• Abstract: In Afghanistan and Pakistan, humanitarian space has shrunk as the Taliban and other insurgent groups have stepped up attacks on civilians, especially international aid workers, contractors and local leaders. Health programs continue to operate, but the ability of nongovernmental organizations (NGOs) to recruit and retain staff and to travel outside Kabul has suffered. The United Nations, International Committee of the Red Cross (ICRC), and other groups have sought to persuade the Taliban and other armed groups not to impede or interfere with humanitarian aid activities. These efforts have had some success where the aid is administered by Afghans, but they have not limited attacks on international staff, who along with all foreigners, remain at high risk of attack. Many NGOs act as implementing partners in the government's strategy to implement a comprehensive primary care system in Afghanistan under the direction of the Ministry of Public Health. They have managed to maintain those services with local staff despite their association with the government of Afghanistan, so long as they operate with impartiality and community engagement. The vulnerability of their staff to attack appears to be a product of generalized insecurity or the presence of foreign aid workers, rather than a result of collaboration with the Ministry.NGOs report that military activities in Afghanistan and Pakistan, and military involvement in the medical sector, have contributed to the shrinkage of humanitarian space. The military's provision of health services through Provincial Reconstruction Teams and other mechanisms, though well-intended, sometimes sows confusion about the allegiances of U.S. and other Western aid workers and creates tensions with humanitarian principles the agencies rely on to operate in conflict environments. The conduct of the Afghanistan National Army and Police and the Pakistan military in entering facilities to gain access to arrest insurgents or gather information also leads to greater insecurity for NGO personnel.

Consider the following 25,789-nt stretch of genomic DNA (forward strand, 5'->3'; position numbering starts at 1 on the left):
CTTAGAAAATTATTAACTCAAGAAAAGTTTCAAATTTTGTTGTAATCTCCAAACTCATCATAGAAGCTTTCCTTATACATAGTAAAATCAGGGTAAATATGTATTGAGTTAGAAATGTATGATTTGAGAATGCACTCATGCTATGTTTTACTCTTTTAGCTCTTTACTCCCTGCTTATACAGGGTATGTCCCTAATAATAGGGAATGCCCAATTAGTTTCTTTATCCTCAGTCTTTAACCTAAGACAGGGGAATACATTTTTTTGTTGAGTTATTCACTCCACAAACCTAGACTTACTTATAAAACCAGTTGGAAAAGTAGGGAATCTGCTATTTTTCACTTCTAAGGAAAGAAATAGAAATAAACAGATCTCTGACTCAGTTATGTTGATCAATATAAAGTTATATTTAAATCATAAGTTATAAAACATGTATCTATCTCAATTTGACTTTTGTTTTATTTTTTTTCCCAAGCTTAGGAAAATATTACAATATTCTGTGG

• Topic: Conflict Resolution, Humanitarian Aid, Islam, Non-Governmental Organization, Armed Struggle, Insurgency
  • Political Geography: Pakistan, Afghanistan
  • Author: Louis-Alexandre Berg
  • Publication Date: 10-2010
  • Content Type: Policy Brief
  • Institution: United States Institute of Peace
  • Abstract: Crime and violence are on the rise in Port-au-Prince due to prisoner escapes during the earth quake. Youth gangs and other armed groups are regaining strength in the most vulnerable neighborhoods and spreading to other areas of the city. In the tent camps around Port-au- Prince, displaced people—especially women—remain vulnerable to crime. These factors have contributed to an increasing sense of insecurity. As political tensions rise in the run-up to elections, armed groups, criminal enterprises and vulnerable youth could once again be mobilized by political forces to fuel violence or disrupt the political process. Gangs and their involvement in criminal and political violence are deeply rooted in Haitian politics, and fueled by widespread poverty, inadequate police presence, government weak ness, and social and economic inequities. Prior to the earthquake, criminal violence had begun to decline due to a combination of political reconciliation, law enforcement operations and investment in marginalized neighborhoods. These fragile gains have been reversed since the earthquake and public confidence in the police has been shaken. Directing resources toward mitigating violence while addressing the underlying sources of crime and violence should remain a priority in post-earthquake reconstruction.
  • Topic: Political Violence, Crime, Natural Disasters, Law Enforcement